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e-Mail and the “So What” Test June 14, 2010

Posted by Jack Macholl in Bank marketing, Communications, e-mail marketing, Marketing.
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Years ago while just starting out in the marketing field my account executive from the ad agency mentioned that any copy must pass the “so what test” in order to capture attention and compel the reader to carry on. That phrase stuck and while advising a client on an e-mail assignment, this wisdom once again drifted through my mind.

As most people review their in-box they scan the “regarding or subject” lines-the first cut. Then the moment of truth, the click and a 6-7 second glance to address the question “what is in this for me?”

Without a doubt your brand name and logotype must be evident, with layout and template design being clear and inviting. But that’s really just the aesthetics content must always be relevant and engaging. If it’s rehashed or worn out tips that look and feel “generic” then it’s likely the delete key or worse yet the opt-out link will be clicked and a subscriber is lost.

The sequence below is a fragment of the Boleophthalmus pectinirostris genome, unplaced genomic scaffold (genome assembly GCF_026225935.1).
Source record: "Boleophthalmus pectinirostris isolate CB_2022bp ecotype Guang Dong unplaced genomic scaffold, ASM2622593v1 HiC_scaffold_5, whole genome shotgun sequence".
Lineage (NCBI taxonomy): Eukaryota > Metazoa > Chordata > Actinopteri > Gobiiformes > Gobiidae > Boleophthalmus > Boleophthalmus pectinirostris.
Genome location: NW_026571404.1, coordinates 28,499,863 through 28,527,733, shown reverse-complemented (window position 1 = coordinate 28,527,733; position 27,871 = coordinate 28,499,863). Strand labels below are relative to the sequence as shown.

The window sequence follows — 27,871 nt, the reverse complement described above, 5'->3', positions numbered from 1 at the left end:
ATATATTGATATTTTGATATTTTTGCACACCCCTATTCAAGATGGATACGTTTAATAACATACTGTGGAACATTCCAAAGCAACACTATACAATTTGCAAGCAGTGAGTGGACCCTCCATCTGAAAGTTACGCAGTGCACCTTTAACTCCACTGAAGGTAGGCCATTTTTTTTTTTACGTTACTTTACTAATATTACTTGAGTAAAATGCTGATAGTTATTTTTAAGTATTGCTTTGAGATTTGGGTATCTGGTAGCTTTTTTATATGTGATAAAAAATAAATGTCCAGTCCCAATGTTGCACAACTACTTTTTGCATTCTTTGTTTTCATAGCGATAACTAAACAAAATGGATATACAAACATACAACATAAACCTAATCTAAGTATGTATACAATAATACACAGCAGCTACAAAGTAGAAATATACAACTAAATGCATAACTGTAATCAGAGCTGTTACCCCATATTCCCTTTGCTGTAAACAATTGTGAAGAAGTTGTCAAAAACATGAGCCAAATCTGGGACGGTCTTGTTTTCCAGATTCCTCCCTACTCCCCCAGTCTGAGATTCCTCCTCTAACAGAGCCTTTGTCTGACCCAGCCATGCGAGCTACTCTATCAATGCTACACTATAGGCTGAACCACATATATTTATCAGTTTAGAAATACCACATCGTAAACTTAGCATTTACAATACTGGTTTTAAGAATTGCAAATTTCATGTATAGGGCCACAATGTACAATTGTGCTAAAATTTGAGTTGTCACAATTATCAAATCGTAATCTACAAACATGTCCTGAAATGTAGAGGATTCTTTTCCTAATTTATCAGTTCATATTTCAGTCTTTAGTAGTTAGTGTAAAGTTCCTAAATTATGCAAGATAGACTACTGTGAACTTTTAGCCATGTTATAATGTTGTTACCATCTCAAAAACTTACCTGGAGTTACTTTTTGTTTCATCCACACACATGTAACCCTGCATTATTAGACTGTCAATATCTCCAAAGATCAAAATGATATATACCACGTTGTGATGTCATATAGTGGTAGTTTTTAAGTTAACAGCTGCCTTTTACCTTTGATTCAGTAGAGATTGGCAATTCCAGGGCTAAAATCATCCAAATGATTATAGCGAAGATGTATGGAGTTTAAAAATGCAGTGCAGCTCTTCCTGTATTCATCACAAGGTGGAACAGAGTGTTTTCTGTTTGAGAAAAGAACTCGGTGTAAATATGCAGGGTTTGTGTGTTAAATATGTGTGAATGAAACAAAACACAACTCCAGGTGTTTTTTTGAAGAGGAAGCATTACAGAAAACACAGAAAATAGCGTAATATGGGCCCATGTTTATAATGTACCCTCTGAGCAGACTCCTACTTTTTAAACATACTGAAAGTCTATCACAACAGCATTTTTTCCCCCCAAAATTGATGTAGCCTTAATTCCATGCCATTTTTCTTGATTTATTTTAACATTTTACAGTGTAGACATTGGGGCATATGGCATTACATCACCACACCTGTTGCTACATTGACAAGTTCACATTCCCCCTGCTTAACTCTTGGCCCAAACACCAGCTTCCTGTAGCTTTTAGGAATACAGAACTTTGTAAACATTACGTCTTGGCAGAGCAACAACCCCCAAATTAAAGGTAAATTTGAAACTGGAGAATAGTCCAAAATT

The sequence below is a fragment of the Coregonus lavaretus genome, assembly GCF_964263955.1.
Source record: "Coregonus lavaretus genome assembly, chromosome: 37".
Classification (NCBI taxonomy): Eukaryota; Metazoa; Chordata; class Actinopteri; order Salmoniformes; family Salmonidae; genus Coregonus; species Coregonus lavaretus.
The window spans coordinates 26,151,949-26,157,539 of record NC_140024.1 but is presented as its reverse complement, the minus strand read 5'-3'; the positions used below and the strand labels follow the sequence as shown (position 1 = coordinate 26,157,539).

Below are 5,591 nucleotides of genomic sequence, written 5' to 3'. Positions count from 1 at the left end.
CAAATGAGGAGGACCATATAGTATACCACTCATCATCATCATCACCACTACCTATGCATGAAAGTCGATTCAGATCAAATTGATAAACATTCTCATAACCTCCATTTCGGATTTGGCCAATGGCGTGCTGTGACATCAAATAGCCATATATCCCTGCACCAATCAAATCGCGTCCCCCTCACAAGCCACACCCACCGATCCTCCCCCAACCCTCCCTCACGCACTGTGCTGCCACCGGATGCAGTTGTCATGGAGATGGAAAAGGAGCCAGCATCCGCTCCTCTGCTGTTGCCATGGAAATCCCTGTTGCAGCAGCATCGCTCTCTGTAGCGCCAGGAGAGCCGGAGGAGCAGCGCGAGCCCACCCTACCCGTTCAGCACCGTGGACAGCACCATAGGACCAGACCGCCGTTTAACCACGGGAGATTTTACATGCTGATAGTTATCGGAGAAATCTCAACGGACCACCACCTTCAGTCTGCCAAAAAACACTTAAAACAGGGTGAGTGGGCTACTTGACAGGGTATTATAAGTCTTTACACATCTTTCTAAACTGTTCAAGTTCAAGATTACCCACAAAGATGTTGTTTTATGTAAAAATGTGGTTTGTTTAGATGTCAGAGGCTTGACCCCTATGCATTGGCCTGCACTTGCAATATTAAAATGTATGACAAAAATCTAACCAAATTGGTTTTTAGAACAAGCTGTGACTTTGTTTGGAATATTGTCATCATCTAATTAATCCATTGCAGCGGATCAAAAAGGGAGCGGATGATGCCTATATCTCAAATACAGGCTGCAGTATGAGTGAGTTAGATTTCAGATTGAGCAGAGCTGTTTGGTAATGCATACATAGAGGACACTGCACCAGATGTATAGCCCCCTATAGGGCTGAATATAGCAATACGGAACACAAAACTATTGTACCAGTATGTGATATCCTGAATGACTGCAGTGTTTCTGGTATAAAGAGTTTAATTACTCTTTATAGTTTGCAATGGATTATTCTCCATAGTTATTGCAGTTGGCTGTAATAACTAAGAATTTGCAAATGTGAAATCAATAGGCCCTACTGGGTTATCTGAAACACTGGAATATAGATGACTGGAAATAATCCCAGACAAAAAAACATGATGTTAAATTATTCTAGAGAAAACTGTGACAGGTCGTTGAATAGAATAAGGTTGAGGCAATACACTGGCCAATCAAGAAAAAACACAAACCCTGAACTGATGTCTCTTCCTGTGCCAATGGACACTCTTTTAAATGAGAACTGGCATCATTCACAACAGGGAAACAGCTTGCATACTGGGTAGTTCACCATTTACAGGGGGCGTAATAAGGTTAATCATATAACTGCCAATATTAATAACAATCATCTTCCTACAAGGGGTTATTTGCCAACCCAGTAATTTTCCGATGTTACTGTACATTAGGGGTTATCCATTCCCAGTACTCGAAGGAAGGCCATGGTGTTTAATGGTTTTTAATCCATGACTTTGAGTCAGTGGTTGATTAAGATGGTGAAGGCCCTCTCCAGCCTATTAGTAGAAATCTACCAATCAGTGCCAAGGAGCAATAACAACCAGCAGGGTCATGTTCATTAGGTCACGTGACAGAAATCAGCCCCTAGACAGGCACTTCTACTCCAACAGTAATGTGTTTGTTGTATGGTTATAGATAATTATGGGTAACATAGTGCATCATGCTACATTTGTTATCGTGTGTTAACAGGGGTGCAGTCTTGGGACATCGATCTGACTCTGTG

Is your copy compelling? Does it really address what’s in it for the reader or is your e-mail loaded with fluff in a cramped, non-inviting format?  Do you provide links to your web site or other helpful sources that prospects and clients can learn from?  Is your e-news interesting enough that people are inclined to hit the forward key and send along to their valued contact network?

Improving your e-mail content:

  • Who is your audience?- Taking time to define the demographic/psychographic profiles helps you create meaningful content messages to a busy MD running a practice will be worlds apart from articles of interest to a stay-at-home mom.
  • Tone or personality– no matter how small or large your business is, a “persona” should shine through in your written communications. This tone or persona should be consistent with the content on your web site, blog and collateral materials.
  • No novelsgood content isn’t weighed given the treadmill pace of life you must capture reader attention, make the point and provide links if they wish to read in-depth.
  • Be generous links can go to other helpful sites or blogs that can add-value to the life of your prospect or client. By serving as a source of information you display confidence and create good will-that can often lead to new business or potential referrals when people feel good about your helpful nature.

 Planning and careful thought is imperative to a successful e-mail or e-newsletter communication strategy. After all, your content or subject matter is really why people signed-on in the first place. By making content valuable you position yourself as an expert, add-value and are rewarded with new prospects (subscribers) that return for more thoughts and in the end become users of what you offer.

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